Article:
Saḍ-darśana-samuccaya

From Hindupedia, the Hindu Encyclopedia
Revision as of 05:12, 15 November 2014 by HindupediaSysop (Talk | contribs) (upload missing article from Harshananda)

By Swami Harshananda

Sometimes transliterated as: Sad-darsana-samuccaya, SaD-darZana-samuccaya, Sad-darshana-samuccaya


Saḍ-darśana-samuccaya (‘a collection of the six systems [of philosophy]’)

As the various systems of Indian philosophy evolved and developed to voluminous proportions with intricate logic, there arose the need to produce brief compendiums containing the essence of all the systems, for the benefit of ordinary students of philosophy. Out of such compendiums, the earliest is the Sarvadarśanasamuccaya of Haribhadra (A.D. 750).

This work is considered an important summary of the various systems. These six (ṣaṭ = six; darśana = philosophy) are: Bauddha, Naiyāyika, Sāṅkhya, Jaina, Vaiśeṣika and Jaiminiya.

The work is in 87 kārikās or explanatory verses. Maṇibhadra and Guṇaratna (14th century A. D.) have written commentaries on it, the latter known as Tarka-rahasyadīpikā being more exhaustive.

Another work of the same name by Rājaśekharasūri (13th century A. D.) has also been found. He has, in 180 ślokas (verses), dealt with the Jaina, Sāṇkhya, Jaimini, Yoga (= Saivism), Vaiśeṣika and Saṅgata (Bauddha) systems.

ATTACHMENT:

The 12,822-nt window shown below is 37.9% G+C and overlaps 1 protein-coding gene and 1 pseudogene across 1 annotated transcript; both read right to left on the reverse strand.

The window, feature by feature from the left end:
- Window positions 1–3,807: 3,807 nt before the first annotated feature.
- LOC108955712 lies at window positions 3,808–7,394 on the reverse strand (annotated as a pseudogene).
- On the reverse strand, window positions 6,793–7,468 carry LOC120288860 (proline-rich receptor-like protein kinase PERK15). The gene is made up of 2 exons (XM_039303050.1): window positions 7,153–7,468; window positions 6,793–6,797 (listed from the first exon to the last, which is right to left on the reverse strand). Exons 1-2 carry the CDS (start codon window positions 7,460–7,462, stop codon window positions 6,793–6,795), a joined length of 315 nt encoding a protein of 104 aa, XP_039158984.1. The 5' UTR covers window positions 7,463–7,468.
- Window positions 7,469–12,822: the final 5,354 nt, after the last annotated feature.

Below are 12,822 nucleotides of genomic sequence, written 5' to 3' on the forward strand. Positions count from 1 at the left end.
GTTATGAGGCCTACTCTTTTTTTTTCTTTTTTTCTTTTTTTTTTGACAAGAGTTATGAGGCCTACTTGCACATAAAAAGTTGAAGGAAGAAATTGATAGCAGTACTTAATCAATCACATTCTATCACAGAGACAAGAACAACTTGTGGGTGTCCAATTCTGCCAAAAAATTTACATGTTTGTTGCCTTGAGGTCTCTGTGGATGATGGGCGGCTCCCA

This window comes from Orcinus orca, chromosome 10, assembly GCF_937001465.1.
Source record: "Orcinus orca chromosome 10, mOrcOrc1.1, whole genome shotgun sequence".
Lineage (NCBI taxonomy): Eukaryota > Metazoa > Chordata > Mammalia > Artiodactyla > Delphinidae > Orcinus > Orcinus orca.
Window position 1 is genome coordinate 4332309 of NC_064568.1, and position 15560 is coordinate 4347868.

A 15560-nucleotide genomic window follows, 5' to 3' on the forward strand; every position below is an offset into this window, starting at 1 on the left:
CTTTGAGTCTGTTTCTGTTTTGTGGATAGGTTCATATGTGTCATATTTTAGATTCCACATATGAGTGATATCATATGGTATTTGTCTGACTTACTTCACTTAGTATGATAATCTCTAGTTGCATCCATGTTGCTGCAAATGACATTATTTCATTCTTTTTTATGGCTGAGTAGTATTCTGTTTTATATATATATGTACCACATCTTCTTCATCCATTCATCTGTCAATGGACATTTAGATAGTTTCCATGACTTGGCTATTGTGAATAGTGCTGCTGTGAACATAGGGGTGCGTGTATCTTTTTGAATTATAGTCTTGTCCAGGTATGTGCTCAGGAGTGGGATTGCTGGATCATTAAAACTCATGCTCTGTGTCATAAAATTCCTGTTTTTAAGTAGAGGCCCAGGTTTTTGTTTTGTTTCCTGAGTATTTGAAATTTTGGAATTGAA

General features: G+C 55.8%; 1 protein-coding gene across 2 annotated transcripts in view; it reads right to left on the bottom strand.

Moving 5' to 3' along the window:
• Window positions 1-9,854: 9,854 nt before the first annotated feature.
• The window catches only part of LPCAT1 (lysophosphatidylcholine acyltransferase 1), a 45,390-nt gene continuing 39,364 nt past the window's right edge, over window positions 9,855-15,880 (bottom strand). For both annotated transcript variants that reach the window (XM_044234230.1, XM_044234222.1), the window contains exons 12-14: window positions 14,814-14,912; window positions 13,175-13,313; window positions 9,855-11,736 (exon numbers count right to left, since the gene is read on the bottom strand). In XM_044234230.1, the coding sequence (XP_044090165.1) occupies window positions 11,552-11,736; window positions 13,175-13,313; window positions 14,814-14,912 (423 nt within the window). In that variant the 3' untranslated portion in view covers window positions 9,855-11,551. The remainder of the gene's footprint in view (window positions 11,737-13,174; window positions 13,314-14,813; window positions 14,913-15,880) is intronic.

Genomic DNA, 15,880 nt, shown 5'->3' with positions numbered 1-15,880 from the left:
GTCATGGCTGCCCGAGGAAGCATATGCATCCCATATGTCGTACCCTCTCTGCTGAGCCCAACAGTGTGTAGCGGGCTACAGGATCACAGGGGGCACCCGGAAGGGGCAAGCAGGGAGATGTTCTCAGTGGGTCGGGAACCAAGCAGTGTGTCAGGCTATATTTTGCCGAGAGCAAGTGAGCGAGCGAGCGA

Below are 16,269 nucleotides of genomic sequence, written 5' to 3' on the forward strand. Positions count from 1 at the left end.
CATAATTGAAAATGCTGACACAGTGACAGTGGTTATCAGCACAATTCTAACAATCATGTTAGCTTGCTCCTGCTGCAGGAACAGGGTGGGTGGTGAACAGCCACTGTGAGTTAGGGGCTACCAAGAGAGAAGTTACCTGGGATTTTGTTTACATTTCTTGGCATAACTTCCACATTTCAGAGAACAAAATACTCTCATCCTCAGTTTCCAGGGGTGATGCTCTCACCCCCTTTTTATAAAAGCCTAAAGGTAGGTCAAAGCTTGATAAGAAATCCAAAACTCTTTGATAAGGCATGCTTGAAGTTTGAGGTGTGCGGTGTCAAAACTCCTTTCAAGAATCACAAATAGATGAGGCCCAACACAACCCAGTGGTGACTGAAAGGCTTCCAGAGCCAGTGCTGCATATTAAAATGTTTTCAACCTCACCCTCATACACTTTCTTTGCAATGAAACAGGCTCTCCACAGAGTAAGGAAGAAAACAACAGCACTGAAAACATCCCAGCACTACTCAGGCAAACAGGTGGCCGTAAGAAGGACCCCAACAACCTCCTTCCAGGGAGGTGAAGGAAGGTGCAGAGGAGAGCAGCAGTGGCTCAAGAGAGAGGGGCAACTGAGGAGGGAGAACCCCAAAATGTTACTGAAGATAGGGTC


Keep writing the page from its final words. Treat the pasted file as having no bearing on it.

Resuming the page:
References

  • The Concise Encyclopedia of Hinduism, Swami Harshananda, Ram Krishna Math, Bangalore

OLD CONTENT

By Swami Harshananda

Saḍ-darśana-samuccaya (‘a collection of the six systems [of philosophy]’)

As the various systems of Indian philosophy evolved and developed to voluminous proportions with intricate logic, there arose the need to produce brief compendiums containing the essence of all the systems, for the benefit of ordinary students of philosophy. Out of

such compendiums, the earliest is the Sarvadarśanasamuccaya of Haribhadra (A.D. 750).

This work is considered an important summary of the various systems. These six (ṣaṭ = six; darśana = philosophy) are: Bauddha, Naiyāyika, Sāṅkhya, Jaina, Vaiśeṣika and Jaiminiya.

The work is in 87 kārikās or explanatory verses. Maṇibhadra and Guṇaratna (14th century A. D.) have written commentaries on it, the latter known as Tarka-rahasyadīpikā being more exhaustive.

Another work of the same name by Rājaśekharasuri (13th century A. D.) has also been found. He has, in 180 ślokas (verses), dealt with the Jaina, Sāṇkhya, Jaimini, Yoga (= Saivism), Vaiśeṣika and Saṅgata (Bauddha) systems.


References

  • The Concise Encyclopedia of Hinduism, Swami Harshananda, Ram Krishna Math, Bangalore

OLD CONTENT

Saḍ-darśana-samuccaya (‘a collection of the six systems [of philosophy]’) As the various systems of Indian philosophy evolved and developed to voluminous proportions with intricate logic, there arose the need to produce brief compendiums containing the essence of all the systems, for the benefit of ordinary students of philosophy. Out of such compendiums, the earliest is the Sarvadarśanasamuccaya of Haribhadra (A.D. 750). This work is considered an important summary of the various systems. These six (ṣaṭ = six; darśana = philosophy) are: Bauddha, Naiyāyika, Sāṅkhya, Jaina, Vaiśeṣika and Jaiminiya. The work is in 87 kārikās or explana¬tory verses. Maṇibhadra and Guṇaratna (14th century A. D.) have written commen¬taries on it, the latter known as Tarka- rahasyadīpikā being more exhaustive. Another work of the same name by Rājaśekharasuri (13th century A. D.) has also been found. He has, in 180 ślokas (verses), dealt with the Jaina, Sāṇkhya, Jaimini, Yoga (= Saivism), Vaiśeṣika and Saṅgata (Bauddha) systems.